You would imagine that getting to play The Elder Scrolls V: Skyrim for the first time is an enormous pleasure, but let me tell you a secret: it is not.
It probably will be for you, of course, because you will get to take your time playing with the character creator, running your fingers through the long grass and listening to water rushing downriver before you even have to think about following one of those tempting icons that keeps flashing up on your compass.
It wasn't unusual for people playing Oblivion to log well over 100 hours, and if you want to get the most out of Bethesda Game Studios' unique RPGs, you need that sort of time to do so. These are games where you create your own stories through exploration as much as you rely on the script, and you can't do that in a weekend or even a month of Sundays.
Meanwhile, at QuakeCon 2011, I get around 60 minutes to make sense of Skyrim. What follows is inevitably closer to panic than pleasure.
The best I can really do is to pick one path and see where it goes, so as soon as I exit the character creator - decked out as a smart but sexy male Khajiit cat warrior - I grab a fireball spell in one hand and a war axe in the other and make a beeline for the nearest mountain.
It's not a long climb to the summit, but it's eventful enough. One of the first things that happens is I run into some bandits protecting a small tower outpost on the mountain road. My left hand's effectively a flamethrower and I drench them in magic, finishing them with the axe if they get too close.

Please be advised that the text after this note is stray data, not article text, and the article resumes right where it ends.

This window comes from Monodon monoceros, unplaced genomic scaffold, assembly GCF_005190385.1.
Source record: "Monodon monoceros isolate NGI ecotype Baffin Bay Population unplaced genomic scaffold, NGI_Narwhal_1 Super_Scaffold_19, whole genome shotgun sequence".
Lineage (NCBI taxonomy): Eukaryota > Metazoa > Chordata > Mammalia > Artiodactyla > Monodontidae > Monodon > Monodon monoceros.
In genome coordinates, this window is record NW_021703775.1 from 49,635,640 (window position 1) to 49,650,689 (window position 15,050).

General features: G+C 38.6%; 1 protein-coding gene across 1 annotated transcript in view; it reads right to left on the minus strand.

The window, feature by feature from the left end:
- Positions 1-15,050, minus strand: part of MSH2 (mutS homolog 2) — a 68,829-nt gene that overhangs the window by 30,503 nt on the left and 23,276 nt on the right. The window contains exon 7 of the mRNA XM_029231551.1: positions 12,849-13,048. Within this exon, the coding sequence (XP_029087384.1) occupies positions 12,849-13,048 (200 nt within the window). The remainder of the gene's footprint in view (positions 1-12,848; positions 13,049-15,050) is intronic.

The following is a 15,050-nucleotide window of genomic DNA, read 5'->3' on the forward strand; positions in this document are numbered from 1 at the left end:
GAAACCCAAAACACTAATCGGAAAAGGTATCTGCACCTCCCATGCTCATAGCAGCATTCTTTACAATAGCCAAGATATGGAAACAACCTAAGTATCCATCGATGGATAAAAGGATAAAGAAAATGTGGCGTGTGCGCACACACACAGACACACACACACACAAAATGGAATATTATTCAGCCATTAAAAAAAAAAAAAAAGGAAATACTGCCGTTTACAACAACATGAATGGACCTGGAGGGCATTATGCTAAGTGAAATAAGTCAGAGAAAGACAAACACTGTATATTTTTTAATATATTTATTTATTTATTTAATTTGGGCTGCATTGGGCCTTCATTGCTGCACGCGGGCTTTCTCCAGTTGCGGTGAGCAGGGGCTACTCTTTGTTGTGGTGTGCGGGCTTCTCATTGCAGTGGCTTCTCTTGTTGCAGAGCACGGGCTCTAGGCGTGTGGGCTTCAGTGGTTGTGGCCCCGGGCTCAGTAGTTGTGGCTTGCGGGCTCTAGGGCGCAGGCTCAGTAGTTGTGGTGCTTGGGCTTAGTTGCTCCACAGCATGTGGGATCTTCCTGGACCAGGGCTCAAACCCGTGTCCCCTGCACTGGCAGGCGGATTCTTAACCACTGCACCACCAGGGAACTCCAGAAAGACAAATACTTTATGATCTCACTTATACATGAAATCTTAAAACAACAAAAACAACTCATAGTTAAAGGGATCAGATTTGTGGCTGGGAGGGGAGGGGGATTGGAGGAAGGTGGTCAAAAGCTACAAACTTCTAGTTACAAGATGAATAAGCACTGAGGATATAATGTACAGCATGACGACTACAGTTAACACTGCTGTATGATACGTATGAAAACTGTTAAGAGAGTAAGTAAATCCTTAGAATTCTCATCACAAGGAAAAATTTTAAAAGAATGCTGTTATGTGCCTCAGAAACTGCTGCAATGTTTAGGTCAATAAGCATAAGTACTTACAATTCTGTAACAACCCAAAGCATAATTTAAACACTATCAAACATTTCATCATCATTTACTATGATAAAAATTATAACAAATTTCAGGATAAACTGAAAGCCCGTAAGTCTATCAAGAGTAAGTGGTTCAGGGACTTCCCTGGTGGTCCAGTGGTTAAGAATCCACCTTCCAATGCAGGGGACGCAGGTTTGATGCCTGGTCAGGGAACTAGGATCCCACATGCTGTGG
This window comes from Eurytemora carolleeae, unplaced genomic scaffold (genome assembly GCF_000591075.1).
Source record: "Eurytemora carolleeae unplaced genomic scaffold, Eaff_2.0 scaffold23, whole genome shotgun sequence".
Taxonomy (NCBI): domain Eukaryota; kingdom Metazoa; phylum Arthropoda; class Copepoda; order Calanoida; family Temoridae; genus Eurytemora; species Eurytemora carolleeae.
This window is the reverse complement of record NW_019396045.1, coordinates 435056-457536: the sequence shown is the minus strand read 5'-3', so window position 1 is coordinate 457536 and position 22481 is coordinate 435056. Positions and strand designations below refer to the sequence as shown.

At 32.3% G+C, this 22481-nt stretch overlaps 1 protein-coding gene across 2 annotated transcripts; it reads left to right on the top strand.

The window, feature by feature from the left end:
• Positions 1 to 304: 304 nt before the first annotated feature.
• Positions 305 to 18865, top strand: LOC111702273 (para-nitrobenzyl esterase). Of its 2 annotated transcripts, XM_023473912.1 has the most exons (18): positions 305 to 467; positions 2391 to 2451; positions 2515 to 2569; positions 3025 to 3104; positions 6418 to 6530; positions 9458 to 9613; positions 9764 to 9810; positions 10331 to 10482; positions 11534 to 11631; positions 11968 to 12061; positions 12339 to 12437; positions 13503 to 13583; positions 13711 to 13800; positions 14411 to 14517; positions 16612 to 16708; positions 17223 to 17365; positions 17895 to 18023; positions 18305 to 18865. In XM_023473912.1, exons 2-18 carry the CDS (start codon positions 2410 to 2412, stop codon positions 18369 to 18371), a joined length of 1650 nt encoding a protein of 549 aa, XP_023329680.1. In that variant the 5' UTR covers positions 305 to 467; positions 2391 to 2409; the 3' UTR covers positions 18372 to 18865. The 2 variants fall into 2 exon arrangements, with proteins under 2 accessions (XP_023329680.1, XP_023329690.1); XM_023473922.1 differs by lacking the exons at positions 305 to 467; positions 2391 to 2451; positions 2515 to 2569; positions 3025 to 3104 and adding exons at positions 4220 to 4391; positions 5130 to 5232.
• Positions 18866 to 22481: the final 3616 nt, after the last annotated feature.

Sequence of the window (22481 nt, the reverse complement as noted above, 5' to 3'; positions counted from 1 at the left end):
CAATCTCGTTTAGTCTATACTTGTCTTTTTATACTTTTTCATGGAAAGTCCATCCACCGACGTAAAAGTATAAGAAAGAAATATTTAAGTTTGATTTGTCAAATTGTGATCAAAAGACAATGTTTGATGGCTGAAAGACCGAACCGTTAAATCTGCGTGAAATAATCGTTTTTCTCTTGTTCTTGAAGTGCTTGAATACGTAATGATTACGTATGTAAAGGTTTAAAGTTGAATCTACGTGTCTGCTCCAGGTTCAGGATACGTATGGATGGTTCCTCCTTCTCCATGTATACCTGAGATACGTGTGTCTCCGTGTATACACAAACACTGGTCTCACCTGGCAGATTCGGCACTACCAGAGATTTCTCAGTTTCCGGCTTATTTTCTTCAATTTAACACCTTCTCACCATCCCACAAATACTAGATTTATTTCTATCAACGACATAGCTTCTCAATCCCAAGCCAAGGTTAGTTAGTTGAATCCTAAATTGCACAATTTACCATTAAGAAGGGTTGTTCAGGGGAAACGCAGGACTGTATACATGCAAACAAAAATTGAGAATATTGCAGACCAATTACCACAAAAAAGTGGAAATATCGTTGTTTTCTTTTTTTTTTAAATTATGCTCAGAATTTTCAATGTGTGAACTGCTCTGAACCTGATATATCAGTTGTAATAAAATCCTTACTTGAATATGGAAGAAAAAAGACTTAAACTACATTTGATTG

Switching magic out for a shield for a bit of variety, I block a couple of blows and respond with a flurry of slashes that send blood flying and culminate in a neat axe-through-skull finishing animation. These contextual finishers pop up a few times in the next hour and they always look snazzy.
Naturally I loot all my victims down to their underwear as I climb the inside of the tower, and before long I'm moving slowly and being told I need to dump some gear or else I'm never gonna dance again.
RPGs send you into menus more than almost any other game genre, so it's weird that more thought doesn't go into inventory design, but as I play around with powers, weapons and items to lighten my load it becomes clear that Skyrim is a welcome exception.
Its nested menus are accessed almost as smoothly as iPad page swipes, and navigating them is quick and clean. You can set favourites, equip items to either hand, and examine things in detail.
More than once during my brief hands-on I have to rotate an object to look for a clue to a puzzle, or read a document, and it's all done without going to a different screen or do anything more complex than wiggling sticks and hitting a face button.
It's easy to imagine that a system like this in Oblivion or Fallout could have shaved hours off the average player's actual game-time. As it is, it saves valuable seconds in my hands-on, and seconds are my currency today, so thank you to whomever at Bethesda designed the inventory.
Resuming the path, I move up into falling snow as the wind intensifies and drifts thicken around me, eventually clambering over stone steps towards a big wooden door in the side of the mountain.
I've kind of been here before - in my haste to just pick a direction and explore, I've wound up following a similar path to the one Todd Howard chose when I saw Skyrim in April. But whereas Howard showed us what he tells me was "a greatest hits of that dungeon", I get to examine it in detail.
If it's representative of the average quest, the Bleak Falls Barrow is hugely promising, rich in varied combat, booby traps, puzzles and lore.